By S. Rachman Psychology Press, 2004 Review by Leo Uzych, J.D., M.P.H. on Feb 16th 2006
Anxiety is an
accomplished member of the family of books, called, collectively: "Clinical Psychology: A Modular
Course". The books comprising the
family are intended, broadly, to form, in integrated fashion, a comprehensive
resource in clinical psychology. S.
Rachman, the author of Anxiety, is a researcher in the area of anxiety
disorders, who is anchored, academically, to the University of British
Columbia, Canada. Rachman's cardinal
purpose in penning Anxiety is to inform readers regarding surging
advances, pertinent to understanding and treating anxiety disorders.
Rachman's primary focus is on anxiety as a psychological
phenomenon. The book at heart is a very
well crafted, psychologically rooted examination of anxiety. Although Rachman's sharp focus is on a
psychological analysis, heavily biologically-tinged threads may also contribute
vitally to the weaving of the tapestry, of anxiety. Indeed, an important lesson to be learned from the book is that
theories purporting to explicate particular anxiety disorders may oftentimes be
enmeshed by prominent cognitive as well as biological strands, which may become
entangled in knotty, scientific uncertainty.
Medical scientific knowledge of many aspects of anxiety remains,
lamentably, threadbare. Rachman's book
may, hopefully, galvanize renewed scientific enthusiasm for further research
concerning anxiety, and perhaps provide some structure for fruitful
investigative forays, into this somewhat amorphous realm. Certainly, the need to collect far more
evidence, regarding this fascinating, and still rather fallow, field of
research endeavor, is compelling. And,
it may be added, appropriately, that this need importantly extends to the
developing of effectual treatments, for particular anxiety disorders.
Rachman writes with a finely honed academic pen, which has been wielded
superbly to create a valuable contribution to the academic literature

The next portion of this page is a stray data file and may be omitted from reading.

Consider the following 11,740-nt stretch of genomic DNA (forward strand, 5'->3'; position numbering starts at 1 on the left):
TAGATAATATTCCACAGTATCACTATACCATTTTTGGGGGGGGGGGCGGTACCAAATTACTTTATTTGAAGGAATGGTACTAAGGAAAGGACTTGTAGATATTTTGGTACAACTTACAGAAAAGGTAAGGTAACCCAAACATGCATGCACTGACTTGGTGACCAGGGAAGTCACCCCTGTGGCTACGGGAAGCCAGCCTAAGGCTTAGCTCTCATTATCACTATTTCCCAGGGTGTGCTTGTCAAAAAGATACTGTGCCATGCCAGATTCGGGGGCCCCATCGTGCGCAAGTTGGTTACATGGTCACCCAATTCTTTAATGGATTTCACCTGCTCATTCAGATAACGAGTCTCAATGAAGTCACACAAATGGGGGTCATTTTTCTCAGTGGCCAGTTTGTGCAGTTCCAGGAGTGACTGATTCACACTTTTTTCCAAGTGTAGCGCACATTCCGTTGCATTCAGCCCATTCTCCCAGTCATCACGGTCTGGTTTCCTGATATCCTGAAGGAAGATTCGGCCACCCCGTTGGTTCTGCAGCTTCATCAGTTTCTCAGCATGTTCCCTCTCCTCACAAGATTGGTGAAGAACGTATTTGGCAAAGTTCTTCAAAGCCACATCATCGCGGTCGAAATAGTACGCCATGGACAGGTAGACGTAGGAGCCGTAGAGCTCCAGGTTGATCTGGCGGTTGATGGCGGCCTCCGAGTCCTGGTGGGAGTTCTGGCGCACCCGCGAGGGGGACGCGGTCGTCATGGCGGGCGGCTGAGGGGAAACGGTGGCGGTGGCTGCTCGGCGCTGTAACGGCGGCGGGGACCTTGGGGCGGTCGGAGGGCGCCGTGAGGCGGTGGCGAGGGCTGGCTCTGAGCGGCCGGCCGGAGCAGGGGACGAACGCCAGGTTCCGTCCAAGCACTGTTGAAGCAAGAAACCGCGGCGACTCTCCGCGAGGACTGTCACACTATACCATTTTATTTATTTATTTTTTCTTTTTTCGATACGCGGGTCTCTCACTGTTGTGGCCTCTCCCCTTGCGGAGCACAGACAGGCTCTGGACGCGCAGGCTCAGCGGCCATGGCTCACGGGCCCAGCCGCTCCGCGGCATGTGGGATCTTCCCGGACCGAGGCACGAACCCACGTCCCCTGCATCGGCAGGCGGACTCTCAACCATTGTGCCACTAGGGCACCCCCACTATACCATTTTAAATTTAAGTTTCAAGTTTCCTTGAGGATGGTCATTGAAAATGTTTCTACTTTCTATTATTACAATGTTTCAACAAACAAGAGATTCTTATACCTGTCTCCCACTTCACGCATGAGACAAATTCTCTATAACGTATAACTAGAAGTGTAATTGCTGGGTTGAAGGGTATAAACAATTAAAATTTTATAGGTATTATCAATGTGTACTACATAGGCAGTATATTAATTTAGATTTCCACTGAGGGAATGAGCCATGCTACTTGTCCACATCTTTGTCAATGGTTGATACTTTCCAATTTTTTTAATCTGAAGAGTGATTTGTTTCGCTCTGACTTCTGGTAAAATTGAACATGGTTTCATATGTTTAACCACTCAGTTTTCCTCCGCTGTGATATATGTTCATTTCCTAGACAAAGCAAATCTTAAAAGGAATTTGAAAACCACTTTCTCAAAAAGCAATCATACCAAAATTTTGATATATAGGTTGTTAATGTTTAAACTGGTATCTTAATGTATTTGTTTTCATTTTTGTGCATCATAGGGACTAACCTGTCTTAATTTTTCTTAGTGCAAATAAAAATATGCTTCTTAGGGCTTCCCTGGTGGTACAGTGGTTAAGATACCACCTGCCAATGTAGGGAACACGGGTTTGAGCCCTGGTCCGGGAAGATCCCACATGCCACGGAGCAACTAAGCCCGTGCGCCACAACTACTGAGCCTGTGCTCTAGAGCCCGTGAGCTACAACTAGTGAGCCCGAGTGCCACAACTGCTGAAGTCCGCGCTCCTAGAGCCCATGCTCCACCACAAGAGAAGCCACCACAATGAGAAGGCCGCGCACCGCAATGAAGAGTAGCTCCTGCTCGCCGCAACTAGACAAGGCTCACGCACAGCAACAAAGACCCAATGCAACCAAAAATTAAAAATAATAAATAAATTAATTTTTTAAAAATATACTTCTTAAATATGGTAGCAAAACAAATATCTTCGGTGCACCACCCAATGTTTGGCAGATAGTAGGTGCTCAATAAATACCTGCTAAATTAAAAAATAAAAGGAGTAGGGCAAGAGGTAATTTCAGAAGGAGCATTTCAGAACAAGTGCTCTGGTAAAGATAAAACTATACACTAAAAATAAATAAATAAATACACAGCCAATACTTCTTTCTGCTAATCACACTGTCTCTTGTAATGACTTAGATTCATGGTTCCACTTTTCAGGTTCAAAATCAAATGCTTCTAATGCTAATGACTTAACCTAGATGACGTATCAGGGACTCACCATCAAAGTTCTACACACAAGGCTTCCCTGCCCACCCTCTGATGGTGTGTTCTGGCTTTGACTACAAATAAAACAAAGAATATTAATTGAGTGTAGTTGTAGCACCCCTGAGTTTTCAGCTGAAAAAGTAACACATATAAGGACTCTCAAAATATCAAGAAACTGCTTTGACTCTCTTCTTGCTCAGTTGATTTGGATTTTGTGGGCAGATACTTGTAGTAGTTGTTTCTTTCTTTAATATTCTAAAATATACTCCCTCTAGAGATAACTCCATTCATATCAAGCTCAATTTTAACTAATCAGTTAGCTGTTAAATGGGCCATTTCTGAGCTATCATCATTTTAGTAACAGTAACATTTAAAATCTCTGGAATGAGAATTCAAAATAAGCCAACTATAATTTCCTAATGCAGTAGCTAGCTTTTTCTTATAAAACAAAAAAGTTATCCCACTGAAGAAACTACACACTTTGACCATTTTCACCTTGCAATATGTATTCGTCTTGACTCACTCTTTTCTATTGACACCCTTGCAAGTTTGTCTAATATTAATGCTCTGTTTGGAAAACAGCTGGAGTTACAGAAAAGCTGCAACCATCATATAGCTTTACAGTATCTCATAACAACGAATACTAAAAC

enveloping clinical psychology. A
clearly discernible, didactic type current flows prominently through the text's
pages, which may delectably provide abundant food for intellectual digestion, by
mental health researchers and academics; there are, as well, numerous morsels,
which may stimulate, if not sate, the professional appetites of clinicians
bound, in some capacity, to the region of mental health. The book, however, in
style and substance, is tilted steeply, away from lay readers.
Structurally, the body of the book is composed of ten, analytically
hewed chapters. Adjoining the textual
body are listings, of selected books ("Suggested reading"), and
multitudinous academic references, fused to anxiety, which may gladden those
seeking further immersion in the academically choppy and turbid waters of
anxiety. The respective chapters are
structured to include a succinct "Summary". Further contributing to the excellence of the text are
well-designed "tables" and "figures", and, also, a goodly
number of anecdotal snippets, grafted interestingly into the textual
At least in a generalized way, the psychological focused analysis, of
anxiety, undertaken very capably by Rachman, may contribute helpfully to
spirited discussion concerning anxiety.
The academically thorny field of anxiety research contains a thicket of
theories; and experimental and clinical data, of a germane nature, continue to